When I picked it it was almost a pure gamble. The vendor has a lot of impossibly cheap cakes. This thing’s claim of 1995 is, at best, questionable. Then again, it’s offered at a price that, at worst, represents a loss of $25 USD. I probably wouldn’t have bothered if I were still in the US, but since I now own a magic card that lets me buy direct, $25 isn’t the end of the world.

What I got was a cake that tasted old – old enough, anyway, for it to be more than worth the cost of admission. It has had some traditional storage, but that storage was a long time ago – at least 8 -10 years past. The cake takes like some similar cakes I’ve had from early 2000s, so while the claim of this being from 1995 may be a bit exaggerated, it’s not terribly far fetched – certainly not a three year old tea claiming to be 17. In Hong Kong, if I find a cake like this, it might cost me $80-100 USD. So, this price is very, very good, and the tea, while it has its flaws, is quite drinkable.

Is it the best tea out there? Heck no. I told TwoDog about this cake, and he bought a cake (or more?) for himself to try. He reports the tea also as being more than worthwhile, but he also found a lot of foreign objects in it. I haven’t yet – only a bit of human hair, which is almost de rigueur for older cakes that are cheap. The leaves are long and big – too long, in fact, and has a lot of woody stems. That aside, it’s not too bad.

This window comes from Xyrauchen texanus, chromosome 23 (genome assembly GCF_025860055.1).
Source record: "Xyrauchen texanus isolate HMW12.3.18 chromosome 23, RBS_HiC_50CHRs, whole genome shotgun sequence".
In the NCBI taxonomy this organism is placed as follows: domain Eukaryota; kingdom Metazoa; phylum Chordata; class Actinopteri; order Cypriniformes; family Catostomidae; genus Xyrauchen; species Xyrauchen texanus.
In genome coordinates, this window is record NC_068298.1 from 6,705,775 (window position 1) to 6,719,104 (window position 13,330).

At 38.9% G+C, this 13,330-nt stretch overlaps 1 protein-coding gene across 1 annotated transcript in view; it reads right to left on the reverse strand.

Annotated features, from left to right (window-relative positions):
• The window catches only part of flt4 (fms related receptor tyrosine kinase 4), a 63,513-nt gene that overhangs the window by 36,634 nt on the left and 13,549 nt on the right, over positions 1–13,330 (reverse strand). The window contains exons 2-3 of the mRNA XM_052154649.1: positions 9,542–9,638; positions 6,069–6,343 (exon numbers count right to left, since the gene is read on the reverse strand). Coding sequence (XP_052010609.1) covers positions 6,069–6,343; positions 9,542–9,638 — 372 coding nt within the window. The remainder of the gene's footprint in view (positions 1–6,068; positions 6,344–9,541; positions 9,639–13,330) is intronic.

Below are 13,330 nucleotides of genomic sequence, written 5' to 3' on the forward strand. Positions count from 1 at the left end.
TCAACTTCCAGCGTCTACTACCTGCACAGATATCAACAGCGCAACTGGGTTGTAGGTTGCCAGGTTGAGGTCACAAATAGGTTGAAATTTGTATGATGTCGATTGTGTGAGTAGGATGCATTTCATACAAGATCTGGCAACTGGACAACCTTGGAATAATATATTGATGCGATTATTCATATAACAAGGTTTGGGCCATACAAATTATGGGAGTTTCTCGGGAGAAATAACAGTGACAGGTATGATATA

What I would recommend this cake for are the following: 1) quaffing at the office, 2) drinking if you want something that tastes aged and does not break the bank, and 3) getting acquainted with something that has had a touch of traditional storage without an overpowering sense of storage mustiness. I think this cake fits the bill for those jobs, and I would strongly recommend it – based on the cake I tried and so long as it stays at this price.

Categories: Teas